“It’s critical for the advancement of the state, both economically and socially,” Waller said, sitting in his wood-paneled office in downtown Jackson, just a few blocks from the governor’s mansion.
Waller declined to endorse Reeves and would not say if he will vote Tuesday for him or for Hood, the lone Democrat to hold statewide office, whom Waller called a “credible political figure” who could push through expansion.
Reeves, meanwhile, maintains opposition to the expansion, though he has provided few policy solutions to address the state’s growing health insurance crisis.
Reeves’ campaign did not respond to interview requests. Campaign spokesman Parker Briden also declined to provide NBC News an interview with Reeves after the lieutenant governor briefly spoke at a press event in Jackson, Mississippi, where he discussed his opposition to Medicaid expansion in late October.
He mainly insisted at the event that his opponent would raise taxes, which Hood denies, but still did not provide an alternative.
“We believe you know how to spend your money better than any government entity ever will,” Reeves said at the time.
Cost is always an issue in Mississippi and it was exacerbated when Reeves and the state Legislature passed the largest tax cut in state history in July 2017. Now, a state with already low revenue is seeing its assets shrink even further.
The state is projected to lose $46.5 million this year and $415 million per year once the tax cut hits its full level in 2028, according to Mississippi’s Department of Revenue and Legislative Budget Office.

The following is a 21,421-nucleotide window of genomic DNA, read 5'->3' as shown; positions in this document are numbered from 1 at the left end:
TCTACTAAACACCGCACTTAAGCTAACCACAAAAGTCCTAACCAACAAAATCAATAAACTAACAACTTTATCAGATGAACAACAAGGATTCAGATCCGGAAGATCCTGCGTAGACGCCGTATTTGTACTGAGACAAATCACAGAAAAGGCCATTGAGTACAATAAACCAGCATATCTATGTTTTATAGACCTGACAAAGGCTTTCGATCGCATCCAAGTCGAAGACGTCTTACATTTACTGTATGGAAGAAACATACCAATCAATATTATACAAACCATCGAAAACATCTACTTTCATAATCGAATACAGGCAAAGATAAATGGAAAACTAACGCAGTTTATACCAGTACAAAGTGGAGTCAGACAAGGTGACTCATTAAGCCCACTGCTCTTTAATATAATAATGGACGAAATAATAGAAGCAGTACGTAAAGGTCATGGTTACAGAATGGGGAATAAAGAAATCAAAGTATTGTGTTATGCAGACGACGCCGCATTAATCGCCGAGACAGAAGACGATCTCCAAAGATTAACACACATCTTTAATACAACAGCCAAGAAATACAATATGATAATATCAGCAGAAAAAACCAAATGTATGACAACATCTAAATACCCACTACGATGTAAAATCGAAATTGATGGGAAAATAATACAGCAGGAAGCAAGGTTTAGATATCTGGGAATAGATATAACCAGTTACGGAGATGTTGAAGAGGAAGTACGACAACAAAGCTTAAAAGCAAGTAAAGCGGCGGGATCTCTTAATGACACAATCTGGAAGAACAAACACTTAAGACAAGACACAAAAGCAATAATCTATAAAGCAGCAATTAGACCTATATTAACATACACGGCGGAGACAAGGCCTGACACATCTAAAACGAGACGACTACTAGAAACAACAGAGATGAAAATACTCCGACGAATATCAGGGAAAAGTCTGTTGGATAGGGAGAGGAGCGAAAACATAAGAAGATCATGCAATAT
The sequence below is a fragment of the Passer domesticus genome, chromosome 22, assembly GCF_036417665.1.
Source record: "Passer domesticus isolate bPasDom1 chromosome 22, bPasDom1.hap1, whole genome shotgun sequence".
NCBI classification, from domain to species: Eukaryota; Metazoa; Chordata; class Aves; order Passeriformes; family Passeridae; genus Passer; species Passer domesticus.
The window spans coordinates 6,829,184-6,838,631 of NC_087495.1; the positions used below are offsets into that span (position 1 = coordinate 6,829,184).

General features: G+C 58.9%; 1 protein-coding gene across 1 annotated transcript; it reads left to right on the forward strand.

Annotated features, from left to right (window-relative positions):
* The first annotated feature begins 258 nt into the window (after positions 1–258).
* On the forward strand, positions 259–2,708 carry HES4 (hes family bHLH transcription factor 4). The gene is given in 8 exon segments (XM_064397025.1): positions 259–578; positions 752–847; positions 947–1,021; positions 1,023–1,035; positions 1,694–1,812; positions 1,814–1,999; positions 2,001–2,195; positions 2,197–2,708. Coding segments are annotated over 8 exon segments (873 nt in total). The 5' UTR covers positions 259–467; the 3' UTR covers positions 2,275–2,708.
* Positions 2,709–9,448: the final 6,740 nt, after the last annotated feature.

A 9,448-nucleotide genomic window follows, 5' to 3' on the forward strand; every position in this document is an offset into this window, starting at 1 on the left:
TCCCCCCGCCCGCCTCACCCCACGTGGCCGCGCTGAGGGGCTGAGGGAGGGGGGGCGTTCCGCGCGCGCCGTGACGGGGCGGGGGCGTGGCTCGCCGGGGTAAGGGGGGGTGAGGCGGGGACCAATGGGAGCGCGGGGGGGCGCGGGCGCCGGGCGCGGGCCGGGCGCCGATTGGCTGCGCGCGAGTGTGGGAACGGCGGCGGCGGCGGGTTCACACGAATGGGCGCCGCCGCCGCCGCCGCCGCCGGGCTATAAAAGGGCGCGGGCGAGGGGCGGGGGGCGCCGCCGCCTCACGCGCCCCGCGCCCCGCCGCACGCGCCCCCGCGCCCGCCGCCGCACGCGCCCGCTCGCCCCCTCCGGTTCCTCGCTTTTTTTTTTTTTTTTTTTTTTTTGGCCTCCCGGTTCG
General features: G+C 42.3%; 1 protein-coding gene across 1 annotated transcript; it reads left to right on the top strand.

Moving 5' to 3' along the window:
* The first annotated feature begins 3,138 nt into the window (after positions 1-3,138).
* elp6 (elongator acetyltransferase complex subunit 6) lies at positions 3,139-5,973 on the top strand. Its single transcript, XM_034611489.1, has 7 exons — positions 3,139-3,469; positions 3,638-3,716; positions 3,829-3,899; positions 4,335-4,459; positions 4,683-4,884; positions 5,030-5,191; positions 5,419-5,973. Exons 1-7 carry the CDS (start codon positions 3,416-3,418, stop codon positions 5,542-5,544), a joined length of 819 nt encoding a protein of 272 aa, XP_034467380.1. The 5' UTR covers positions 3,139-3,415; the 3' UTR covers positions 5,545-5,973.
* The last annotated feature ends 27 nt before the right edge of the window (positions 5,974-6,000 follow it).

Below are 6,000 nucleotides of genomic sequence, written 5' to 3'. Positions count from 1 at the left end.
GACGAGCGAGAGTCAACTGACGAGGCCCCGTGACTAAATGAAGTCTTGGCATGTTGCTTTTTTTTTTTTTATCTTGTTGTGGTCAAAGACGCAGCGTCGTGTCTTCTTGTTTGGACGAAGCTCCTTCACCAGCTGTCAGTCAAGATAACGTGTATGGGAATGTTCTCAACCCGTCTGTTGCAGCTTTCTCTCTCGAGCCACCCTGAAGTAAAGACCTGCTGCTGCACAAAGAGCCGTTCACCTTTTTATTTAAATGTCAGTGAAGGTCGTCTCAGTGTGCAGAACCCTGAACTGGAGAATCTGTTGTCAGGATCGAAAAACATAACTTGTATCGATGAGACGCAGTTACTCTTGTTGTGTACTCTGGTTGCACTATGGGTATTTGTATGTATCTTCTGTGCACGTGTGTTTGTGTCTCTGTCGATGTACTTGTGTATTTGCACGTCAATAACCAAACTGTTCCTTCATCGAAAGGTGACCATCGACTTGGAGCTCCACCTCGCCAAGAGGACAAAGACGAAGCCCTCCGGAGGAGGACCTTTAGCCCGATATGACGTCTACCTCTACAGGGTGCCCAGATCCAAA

In an interview, Hood lamented that Reeves and state Republicans passed the tax cut, calling it “a corporate tax giveaway.” He pointed to that as a reason Mississippi is struggling to pay for Medicaid, as well as fund increases to a beleaguered education system and much-needed fixes to thousands of damaged roads and bridges.
Hood said that makes it more difficult to ignore that the state’s proposed general fund budget for financial year 2019 was $5.6 billion — less than the $6 billion the state would have already banked from the federal government had it chosen to pursue expansion in 2012.
But when asked how he planned to pay for his policy proposals considering that tax cut was still in place and he would likely work with the same Republican Legislature that passed the cut, Hood did not have a clear answer and said he would likely renegotiate private government contracts.
As for Medicaid expansion, Hood said he felt confident he could get it passed if he followed the same route advocated by the Mississippi Hospital Association and Waller, though he noted he wasn’t “sure of every detail” and didn’t “know the answer to how exactly that happens.”
But he insisted that Mississippi taxpayers wouldn’t foot the bill.
“That one doesn’t cost anything,” he said. “It generates $100 million a year, creates 10,000 jobs. It’s an economic driver.”
In the meantime, however, people like Velasco continue to hope that the politicians arguing almost 200 miles south of her home will find some solution.
For her, time is of the essence.
“I’ve gone years without medication, and it’s gotten to a point where you hit rock bottom,” Velasco said, folding her hands in her lap. “And it’s just like, ‘OK, if I go, I go.’ That’s just how I have to see it.”